The Bill Keating, Jr. Memorial Cincinnati Para-Swimming Open is a two-day swim competition sanctioned by the International Paralympic Committee (IPC) that organizes adaptive athletes based on disability classifications. The meet is named in memory of Bill Keating, Jr. who was instrumental in growing this meet since 2010. Bill passed away following a battle with cancer in 2017.

Our goal is to create a sustainable platform for disability sports by recruiting more athletes, educating parents and coaches on capabilities of disabled children and adults, including outreach to injured military, and disabled veterans.


The swim meet serves as the largest non-championship meet for U.S. Paralympics in the United States. The swim meet held at UC has served to bring many new swimmers into the Paralympic Movement to compete and represent their respective Paralympic teams on the national and international level. As such, this meet is viewed as an important competition for U.S. Paralympics Swimming to recruit the next generation of athletes and invite current national team members to serve as leaders and role models.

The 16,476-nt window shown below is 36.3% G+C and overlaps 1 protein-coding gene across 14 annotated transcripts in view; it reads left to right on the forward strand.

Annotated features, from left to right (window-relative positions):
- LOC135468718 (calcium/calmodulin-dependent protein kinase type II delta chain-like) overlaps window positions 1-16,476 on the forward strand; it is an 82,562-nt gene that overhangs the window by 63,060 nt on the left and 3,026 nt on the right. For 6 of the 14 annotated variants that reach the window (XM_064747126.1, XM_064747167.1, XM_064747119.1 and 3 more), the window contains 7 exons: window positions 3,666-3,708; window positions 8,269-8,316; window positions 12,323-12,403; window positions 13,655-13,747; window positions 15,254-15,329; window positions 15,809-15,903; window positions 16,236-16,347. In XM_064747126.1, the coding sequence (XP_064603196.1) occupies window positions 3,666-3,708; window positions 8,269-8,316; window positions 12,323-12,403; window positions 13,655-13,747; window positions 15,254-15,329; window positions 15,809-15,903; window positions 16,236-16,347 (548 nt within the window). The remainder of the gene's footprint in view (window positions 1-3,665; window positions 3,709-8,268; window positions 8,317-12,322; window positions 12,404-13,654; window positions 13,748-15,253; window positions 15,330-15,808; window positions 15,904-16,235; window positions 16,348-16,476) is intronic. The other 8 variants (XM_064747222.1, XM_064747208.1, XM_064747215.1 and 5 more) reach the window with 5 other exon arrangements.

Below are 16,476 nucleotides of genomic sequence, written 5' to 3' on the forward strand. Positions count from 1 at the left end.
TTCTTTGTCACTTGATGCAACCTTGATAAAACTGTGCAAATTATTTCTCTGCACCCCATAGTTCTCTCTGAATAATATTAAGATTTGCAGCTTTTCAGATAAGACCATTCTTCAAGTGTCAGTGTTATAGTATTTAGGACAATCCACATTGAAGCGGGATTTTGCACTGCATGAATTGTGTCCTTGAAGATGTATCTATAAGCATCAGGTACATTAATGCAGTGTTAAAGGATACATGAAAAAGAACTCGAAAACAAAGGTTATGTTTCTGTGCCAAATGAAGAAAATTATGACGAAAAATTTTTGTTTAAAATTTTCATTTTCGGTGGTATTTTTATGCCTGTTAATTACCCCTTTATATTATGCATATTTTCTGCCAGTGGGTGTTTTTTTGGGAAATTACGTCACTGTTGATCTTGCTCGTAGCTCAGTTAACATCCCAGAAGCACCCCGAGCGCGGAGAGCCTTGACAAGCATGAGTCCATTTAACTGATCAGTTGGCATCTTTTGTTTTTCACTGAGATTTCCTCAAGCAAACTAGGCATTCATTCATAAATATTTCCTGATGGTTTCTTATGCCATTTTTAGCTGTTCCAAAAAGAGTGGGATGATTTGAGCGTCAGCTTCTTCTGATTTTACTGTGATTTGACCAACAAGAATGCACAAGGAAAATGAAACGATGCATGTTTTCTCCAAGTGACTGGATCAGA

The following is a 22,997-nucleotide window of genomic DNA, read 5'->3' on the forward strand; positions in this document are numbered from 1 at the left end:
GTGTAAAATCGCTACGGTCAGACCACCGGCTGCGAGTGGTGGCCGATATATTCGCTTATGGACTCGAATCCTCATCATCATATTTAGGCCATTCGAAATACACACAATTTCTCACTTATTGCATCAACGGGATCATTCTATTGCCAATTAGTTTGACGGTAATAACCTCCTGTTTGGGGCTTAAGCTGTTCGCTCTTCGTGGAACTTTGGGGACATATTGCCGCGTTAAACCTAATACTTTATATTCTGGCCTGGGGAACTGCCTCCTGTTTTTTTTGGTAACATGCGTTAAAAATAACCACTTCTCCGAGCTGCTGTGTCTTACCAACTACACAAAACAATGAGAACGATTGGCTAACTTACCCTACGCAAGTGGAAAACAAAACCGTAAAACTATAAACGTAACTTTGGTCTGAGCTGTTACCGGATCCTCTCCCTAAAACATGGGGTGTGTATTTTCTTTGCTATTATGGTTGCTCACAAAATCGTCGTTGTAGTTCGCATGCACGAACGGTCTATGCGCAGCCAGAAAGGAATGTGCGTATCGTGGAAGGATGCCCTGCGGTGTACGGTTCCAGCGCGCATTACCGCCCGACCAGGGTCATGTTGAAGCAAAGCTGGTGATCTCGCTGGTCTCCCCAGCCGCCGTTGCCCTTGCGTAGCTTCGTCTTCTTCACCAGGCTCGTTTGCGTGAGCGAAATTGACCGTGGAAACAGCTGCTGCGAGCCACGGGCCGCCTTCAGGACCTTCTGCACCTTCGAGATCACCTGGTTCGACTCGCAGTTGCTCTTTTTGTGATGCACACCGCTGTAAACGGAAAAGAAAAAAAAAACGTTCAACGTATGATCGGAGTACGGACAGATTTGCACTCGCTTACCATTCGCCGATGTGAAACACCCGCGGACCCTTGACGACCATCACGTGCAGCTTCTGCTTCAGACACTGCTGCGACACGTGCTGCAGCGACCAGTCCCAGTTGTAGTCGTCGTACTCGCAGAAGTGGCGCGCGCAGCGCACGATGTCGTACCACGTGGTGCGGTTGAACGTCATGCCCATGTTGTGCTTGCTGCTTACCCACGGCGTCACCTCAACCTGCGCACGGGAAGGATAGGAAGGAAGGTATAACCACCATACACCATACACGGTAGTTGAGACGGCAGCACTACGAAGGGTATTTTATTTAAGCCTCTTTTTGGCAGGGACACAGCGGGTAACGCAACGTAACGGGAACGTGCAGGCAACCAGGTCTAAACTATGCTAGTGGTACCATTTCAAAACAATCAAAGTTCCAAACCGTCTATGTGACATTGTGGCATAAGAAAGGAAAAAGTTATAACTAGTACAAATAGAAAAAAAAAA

It is managed by a local organizing committee who will collaborate with USA Swimming, U.S. Paralympics, University of Cincinnati Keating Aquatics Center staff, community leaders, local companies and sponsors, the media, and the swimming network throughout the Midwest, including high school and summer league programs, to invite the community to participate in our ongoing efforts to support disability sports.


  • Over the years, hundreds of swimmers from around the globe have attended the meet, including representation from the U.S. Paralympics Swimming National Team—world record holders and gold medalists from the Beijing and London Paralympic Summer Games, in addition to up-and-coming athletes from the Tri-State region, greater U.S. and Canada.
  • Swimmers have traveled as far as 10,000 miles to compete in the Cincinnati meet. Members of the Australian Swim Team visited in 2012 along with athletes from 19 other countries.


  • In the last two years, swimmers have set 68 records—7 of those were world records, and 16 were American records.


  • Our year-round efforts will be to connect with veterans hospitals, developmental sports programs, such as summer league programs and swim lessons, to build relationships and a network of community advocates who will serve as a recruitment funnel that will be key to identifying future athletes.
  •  With the support and leadership from the swimming and business community, along with local representation of Paralympic coaches, and athletes, Cincinnati is positioned to be a model for community outreach programs across the country that support adaptive sports and strengthen communities.